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I walked through the armor gallery and into the Diego Rivera murals on all four walls and up to the ceiling. As a side note, his wife was Frida Kahlo. Diego did the murals in the 1930s and was an alleged communist. Some of his work was destroyed because of his politics. In the 1950s, there were signs in the room to defend the artistic merit of the mural named “Detroit Industry”. There are many music programs in the room and I have had the pleasure of looking at it for so many years.

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This is a picture of the south wall. There is so much symbolism here. The very large stamping machine depicted on the wall is reminiscent of a native Mexican goddess. The two large figures at the top are symbolic representations of Caucasians and Asians. One the opposite wall the figures are Negro and Native American. There is so much to see.

I moved on to my favorite galleries. The impressionist galleries are where I can relax and breathe deeply. I was in the mood for Van Gogh today. There are three hanging in the museum. One is a self portrait painted in 1887. I like the way I can walk up to it and be only inches away so I can look at each brush stroke. Then, step back and see how the dabs form the picture.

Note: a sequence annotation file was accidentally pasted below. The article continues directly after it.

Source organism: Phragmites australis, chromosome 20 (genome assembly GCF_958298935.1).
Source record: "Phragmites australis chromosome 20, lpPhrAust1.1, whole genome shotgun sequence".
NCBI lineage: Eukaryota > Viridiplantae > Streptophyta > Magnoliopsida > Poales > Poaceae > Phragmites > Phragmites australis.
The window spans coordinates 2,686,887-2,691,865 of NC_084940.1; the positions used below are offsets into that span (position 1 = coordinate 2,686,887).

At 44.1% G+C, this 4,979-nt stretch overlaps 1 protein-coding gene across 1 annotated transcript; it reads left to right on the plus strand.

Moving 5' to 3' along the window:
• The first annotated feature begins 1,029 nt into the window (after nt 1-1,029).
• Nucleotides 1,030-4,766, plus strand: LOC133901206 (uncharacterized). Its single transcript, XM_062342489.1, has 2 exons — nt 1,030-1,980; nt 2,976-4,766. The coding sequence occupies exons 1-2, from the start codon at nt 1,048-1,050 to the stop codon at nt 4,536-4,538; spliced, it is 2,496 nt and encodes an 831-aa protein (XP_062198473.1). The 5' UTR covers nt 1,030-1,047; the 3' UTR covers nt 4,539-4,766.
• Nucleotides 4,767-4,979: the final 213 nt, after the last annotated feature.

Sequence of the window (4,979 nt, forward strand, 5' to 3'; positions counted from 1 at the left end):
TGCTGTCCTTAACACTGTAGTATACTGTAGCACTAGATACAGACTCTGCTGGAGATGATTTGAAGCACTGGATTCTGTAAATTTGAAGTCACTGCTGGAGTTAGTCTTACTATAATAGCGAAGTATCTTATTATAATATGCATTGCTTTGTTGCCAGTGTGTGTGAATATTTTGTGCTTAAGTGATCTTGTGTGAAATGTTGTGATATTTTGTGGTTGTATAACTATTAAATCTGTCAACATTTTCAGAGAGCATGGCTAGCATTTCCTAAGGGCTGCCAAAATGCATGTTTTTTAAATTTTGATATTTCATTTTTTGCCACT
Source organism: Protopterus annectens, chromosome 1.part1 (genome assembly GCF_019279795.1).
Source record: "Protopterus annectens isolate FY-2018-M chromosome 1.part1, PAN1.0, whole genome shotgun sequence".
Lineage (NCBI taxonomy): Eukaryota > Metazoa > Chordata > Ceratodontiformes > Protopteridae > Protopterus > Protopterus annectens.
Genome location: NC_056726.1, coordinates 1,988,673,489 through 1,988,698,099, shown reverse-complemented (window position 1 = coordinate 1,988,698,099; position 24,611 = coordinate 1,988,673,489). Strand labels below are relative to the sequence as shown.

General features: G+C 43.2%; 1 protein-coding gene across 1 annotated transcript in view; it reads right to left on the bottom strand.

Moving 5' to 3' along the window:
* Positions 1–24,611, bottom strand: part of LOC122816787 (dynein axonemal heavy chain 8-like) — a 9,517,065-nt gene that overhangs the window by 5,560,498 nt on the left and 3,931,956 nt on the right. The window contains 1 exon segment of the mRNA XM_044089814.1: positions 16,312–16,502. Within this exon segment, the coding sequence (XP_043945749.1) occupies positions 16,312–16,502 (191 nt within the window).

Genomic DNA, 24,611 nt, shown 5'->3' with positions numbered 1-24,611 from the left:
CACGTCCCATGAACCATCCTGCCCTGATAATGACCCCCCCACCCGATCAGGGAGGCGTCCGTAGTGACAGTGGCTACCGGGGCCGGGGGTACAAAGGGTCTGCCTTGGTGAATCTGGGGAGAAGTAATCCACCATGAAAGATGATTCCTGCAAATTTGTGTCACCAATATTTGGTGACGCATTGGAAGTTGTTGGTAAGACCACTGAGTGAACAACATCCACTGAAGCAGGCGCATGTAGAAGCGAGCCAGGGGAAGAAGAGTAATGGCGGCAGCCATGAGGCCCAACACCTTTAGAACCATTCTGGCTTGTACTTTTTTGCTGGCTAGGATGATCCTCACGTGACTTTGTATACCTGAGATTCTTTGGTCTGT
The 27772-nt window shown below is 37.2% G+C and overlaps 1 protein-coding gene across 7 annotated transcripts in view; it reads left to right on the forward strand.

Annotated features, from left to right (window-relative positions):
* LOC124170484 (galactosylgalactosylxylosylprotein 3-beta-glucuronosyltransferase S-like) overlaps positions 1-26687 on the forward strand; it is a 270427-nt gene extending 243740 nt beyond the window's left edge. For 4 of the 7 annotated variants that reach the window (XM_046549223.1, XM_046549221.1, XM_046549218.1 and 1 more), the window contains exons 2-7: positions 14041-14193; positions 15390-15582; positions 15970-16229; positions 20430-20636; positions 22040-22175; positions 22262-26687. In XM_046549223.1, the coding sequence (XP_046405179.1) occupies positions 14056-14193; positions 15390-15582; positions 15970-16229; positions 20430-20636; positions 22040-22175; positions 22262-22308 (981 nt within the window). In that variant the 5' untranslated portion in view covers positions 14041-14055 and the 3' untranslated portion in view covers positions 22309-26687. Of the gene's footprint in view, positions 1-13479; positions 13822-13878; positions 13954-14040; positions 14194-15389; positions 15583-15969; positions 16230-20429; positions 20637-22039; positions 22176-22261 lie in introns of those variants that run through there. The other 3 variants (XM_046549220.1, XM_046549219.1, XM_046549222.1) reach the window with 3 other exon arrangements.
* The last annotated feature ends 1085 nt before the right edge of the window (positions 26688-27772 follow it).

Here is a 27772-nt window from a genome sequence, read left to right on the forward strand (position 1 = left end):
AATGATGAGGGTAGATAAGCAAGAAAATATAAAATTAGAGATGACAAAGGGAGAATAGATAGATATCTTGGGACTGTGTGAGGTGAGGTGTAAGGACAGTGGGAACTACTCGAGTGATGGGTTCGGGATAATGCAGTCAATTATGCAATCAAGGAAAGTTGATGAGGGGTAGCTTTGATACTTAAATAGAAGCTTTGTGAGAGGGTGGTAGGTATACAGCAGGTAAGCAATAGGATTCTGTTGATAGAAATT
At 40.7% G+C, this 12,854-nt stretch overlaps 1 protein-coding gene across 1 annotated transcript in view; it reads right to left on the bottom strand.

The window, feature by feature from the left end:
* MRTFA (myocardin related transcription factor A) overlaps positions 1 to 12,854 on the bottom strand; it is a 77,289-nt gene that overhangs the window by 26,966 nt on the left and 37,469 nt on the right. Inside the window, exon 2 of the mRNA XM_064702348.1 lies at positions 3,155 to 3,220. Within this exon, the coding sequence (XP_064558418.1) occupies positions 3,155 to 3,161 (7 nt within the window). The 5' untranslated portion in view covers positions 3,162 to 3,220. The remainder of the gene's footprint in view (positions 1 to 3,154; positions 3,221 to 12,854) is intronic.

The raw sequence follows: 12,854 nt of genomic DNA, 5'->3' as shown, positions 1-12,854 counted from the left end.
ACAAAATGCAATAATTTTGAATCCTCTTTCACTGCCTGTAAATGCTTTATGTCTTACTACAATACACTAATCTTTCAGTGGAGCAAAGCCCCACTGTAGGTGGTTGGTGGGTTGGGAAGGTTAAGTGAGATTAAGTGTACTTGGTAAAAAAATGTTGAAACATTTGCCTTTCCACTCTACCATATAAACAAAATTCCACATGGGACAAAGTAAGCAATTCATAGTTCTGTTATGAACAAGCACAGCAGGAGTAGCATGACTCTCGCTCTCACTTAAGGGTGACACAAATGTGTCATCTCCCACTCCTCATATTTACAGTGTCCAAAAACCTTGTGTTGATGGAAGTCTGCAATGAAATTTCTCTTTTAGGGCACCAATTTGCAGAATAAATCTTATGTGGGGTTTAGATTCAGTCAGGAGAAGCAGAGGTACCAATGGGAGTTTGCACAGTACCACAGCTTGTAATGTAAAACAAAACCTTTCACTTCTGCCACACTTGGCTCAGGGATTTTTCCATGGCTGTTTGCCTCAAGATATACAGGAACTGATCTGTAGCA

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The other Van Gogh I like is called “The Diggers” and was painted in1889. The brush strokes are a lot broader and less defined than the self portrait.

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I took a turn into the next gallery to see my favorite example pointillism painted by Camille Pissarro. I stood before it walking backward and forward. It works so well.

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And then to the next gallery to visit Whistler. I grew up on the iconic ” Whistler’s Mother” or “Study in Black and Grey” so when I saw “Nocturne in Black and Gold: Falling Rocket”, it was not what I expected.

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I went on to the Kresge Court to have some chips and listen to Biddy Budson play some jazz on the piano. Some of the tables have iPads firmly attached so you can get a bit of art history or just surf the Internet. My doctor was there and came up to talk to me approaching from behind. She said she wasn’t sure it was me since she usually sees me with my clothes off. We talked for a few minutes and it was time for the museum to close and for me to go home and listen to the rest of the Newport Jazz Festival.